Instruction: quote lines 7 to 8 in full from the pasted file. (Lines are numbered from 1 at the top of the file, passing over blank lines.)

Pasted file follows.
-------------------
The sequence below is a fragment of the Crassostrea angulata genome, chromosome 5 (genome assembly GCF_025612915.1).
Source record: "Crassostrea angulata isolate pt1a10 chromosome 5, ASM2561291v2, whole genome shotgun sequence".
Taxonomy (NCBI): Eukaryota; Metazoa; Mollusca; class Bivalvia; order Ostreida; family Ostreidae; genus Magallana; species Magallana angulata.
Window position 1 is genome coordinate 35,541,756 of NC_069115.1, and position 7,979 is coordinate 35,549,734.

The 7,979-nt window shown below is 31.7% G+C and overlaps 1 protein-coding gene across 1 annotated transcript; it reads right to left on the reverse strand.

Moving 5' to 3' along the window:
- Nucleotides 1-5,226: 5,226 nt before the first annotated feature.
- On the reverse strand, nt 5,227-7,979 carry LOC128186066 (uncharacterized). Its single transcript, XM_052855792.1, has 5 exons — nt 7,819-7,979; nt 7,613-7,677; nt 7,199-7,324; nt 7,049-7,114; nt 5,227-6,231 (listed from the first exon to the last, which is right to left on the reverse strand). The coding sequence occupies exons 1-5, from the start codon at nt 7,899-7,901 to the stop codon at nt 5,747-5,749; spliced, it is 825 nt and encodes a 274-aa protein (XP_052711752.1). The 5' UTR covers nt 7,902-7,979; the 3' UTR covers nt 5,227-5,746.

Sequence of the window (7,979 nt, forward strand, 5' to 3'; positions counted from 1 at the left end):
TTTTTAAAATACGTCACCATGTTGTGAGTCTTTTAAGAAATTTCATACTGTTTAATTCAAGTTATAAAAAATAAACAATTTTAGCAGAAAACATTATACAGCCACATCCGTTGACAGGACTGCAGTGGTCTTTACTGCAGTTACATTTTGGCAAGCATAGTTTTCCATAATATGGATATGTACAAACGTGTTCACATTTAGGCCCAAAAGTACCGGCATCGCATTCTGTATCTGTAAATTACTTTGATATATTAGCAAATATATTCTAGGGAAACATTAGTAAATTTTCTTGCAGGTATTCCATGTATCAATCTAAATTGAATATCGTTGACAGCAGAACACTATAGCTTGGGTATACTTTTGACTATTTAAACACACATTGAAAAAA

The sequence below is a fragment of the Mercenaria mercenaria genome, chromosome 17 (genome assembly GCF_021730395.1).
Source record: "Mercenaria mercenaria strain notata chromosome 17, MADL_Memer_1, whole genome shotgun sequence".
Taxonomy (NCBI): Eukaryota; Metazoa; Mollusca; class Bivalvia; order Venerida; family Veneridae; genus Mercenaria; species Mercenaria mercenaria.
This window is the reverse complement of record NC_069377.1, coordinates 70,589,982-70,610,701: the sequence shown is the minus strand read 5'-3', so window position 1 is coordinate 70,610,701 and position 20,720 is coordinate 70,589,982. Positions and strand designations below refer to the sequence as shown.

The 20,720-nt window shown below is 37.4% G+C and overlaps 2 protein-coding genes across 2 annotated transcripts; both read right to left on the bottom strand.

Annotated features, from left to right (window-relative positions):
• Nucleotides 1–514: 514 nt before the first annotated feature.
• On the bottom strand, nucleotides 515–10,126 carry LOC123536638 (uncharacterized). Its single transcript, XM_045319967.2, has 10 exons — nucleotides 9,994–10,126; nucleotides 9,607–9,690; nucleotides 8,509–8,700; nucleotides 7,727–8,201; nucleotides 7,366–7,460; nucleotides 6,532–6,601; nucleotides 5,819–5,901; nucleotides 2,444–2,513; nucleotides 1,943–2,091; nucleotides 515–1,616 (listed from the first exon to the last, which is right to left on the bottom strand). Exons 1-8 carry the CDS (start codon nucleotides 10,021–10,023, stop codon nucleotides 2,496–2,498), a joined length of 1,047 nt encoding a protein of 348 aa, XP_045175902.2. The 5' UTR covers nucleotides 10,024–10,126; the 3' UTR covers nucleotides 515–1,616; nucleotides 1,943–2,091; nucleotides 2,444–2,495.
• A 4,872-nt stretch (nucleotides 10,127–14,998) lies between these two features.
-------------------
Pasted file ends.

- Nucleotides 1-5,226: 5,226 nt before the first annotated feature.
- On the reverse strand, nt 5,227-7,979 carry LOC128186066 (uncharacterized). Its single transcript, XM_052855792.1, has 5 exons — nt 7,819-7,979; nt 7,613-7,677; nt 7,199-7,324; nt 7,049-7,114; nt 5,227-6,231 (listed from the first exon to the last, which is right to left on the reverse strand). The coding sequence occupies exons 1-5, from the start codon at nt 7,899-7,901 to the stop codon at nt 5,747-5,749; spliced, it is 825 nt and encodes a 274-aa protein (XP_052711752.1). The 5' UTR covers nt 7,902-7,979; the 3' UTR covers nt 5,227-5,746.